Here’s the thing: you will often find people who reluctantly admit that flash fiction is okay, maybe, because young people have such short attention spans now. What people? The generation that grew up reading the Harry Potter series, even the will-break-your-toe-if-you-drop-it fifth book? Readers don’t have a problem with long works. The issue is that many readers now process information quickly and have less tolerance for windy prose. Flash fiction speaks to that audience, and it is not afraid to fight for them in the arena of contemporary media.

Have you also been working on longer creative work as well?

I write both flash and traditional length stories, and I have a novel I’m currently revising, so I feel all kinds of fiction have a place.

Tell us about the Final Thursday Reading Series. How it began, how it has evolved, how you’ve been able to maintain it for so long … that kind of thing.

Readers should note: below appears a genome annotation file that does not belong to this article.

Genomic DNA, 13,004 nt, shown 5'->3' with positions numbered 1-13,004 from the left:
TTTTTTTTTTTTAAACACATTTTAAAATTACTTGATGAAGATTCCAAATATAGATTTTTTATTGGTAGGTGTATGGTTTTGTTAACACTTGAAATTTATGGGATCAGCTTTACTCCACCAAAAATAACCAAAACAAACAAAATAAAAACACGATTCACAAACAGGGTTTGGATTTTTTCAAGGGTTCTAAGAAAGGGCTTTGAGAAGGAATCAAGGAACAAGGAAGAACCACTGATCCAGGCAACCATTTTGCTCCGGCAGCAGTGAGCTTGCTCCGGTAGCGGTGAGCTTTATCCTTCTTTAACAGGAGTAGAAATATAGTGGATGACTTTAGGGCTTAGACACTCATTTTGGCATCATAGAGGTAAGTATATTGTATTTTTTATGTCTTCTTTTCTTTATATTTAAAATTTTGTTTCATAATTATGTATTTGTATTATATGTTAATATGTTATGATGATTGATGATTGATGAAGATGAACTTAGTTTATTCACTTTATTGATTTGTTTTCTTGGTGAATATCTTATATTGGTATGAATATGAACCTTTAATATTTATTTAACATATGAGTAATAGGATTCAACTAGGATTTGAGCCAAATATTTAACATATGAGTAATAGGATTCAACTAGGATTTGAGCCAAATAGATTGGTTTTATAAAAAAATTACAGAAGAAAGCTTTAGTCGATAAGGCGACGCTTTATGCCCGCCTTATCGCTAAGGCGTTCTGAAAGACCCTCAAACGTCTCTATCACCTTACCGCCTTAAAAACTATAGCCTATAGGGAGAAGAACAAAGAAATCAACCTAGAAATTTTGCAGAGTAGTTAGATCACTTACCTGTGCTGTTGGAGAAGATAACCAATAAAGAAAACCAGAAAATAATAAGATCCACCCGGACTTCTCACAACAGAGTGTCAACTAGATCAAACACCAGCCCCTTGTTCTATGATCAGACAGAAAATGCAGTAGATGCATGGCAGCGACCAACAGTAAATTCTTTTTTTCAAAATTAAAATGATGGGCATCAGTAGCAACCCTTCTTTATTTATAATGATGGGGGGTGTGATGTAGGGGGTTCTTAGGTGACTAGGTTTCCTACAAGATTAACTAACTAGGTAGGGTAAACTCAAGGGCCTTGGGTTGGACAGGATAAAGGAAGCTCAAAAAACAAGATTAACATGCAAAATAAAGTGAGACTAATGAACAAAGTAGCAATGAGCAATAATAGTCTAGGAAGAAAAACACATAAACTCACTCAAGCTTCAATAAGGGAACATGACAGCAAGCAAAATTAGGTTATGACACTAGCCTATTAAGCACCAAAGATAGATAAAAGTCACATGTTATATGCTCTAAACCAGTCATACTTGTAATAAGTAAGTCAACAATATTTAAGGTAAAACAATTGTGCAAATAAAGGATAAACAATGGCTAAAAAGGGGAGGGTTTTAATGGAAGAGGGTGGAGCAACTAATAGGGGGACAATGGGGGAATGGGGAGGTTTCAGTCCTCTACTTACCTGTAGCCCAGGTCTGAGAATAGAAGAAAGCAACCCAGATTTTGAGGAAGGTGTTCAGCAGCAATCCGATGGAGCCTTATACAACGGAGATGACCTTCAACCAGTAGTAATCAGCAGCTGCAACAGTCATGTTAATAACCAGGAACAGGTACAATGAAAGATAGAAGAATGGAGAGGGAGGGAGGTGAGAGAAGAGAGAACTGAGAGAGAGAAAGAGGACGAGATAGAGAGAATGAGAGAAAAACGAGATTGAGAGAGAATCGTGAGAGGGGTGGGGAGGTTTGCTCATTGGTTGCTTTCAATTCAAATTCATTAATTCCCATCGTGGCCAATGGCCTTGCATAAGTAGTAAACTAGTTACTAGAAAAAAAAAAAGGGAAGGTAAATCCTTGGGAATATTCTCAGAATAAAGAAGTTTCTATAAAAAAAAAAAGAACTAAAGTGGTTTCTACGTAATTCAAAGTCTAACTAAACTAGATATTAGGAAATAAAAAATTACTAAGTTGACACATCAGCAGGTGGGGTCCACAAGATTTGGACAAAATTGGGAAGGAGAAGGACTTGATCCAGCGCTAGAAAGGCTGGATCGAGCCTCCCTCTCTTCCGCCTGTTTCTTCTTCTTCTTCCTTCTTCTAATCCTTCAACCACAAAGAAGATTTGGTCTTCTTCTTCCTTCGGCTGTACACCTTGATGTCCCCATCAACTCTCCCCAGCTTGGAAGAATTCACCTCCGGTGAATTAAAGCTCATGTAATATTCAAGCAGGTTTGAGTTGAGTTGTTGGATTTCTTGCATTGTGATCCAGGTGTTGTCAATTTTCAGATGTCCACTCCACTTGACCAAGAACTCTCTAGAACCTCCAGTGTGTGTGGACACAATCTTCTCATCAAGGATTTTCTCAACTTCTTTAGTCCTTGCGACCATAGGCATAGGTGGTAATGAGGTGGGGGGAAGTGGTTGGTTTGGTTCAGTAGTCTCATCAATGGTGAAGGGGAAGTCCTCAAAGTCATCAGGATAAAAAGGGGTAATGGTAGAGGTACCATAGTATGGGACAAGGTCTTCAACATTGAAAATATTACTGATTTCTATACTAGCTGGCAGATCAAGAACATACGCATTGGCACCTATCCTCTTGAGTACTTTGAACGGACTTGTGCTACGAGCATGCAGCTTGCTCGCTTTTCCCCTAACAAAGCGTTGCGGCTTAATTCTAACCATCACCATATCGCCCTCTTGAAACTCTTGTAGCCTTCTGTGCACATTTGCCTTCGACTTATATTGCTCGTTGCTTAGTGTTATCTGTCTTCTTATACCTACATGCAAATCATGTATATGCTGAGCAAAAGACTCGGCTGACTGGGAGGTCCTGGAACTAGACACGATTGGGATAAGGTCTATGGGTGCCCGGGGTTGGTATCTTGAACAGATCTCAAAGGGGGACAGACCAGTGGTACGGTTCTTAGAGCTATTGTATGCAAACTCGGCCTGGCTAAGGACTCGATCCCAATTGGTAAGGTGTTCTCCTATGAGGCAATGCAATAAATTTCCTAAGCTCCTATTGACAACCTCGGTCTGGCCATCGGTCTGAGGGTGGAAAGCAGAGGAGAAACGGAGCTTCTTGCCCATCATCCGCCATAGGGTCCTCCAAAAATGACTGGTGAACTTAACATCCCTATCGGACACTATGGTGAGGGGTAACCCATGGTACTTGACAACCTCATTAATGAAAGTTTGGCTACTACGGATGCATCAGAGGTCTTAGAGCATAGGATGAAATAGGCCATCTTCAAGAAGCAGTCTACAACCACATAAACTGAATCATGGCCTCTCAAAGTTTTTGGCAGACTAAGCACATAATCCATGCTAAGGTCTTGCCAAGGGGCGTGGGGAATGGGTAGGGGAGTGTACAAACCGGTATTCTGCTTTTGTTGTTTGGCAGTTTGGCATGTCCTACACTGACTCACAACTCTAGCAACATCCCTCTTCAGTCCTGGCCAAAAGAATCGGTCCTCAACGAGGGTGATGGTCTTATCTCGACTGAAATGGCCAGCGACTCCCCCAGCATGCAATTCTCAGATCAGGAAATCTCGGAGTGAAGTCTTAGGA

I started FTRS not long after I moved to Iowa. There was a local used bookstore, Bought again Books, that had just started a coffeehouse in an attached space, and they were open to new programming ideas. The monthly series started there in a room that comfortably fit a dozen people and broke fire code at about 40, and we hit both extremes over the eight years we were there. When the owner, David Crownfield, developed health issues and had to close the bookstore, the series moved to the Hearst Center for the Arts, a community arts center located in the former house of poet James Hearst. In this new location and with the support of the Hearst Center, the series has grown in popularity, attracting anywhere from 40-70 people each month. It’s in its 16th season now, and it has become an important part of the local literary culture. First, there’s coffee. Then, there’s an open mic. After that, a regional author takes the stage. Sometimes we wind up at a bar afterward. Occasionally there’s bowling or billiards. No one has gotten hurt yet.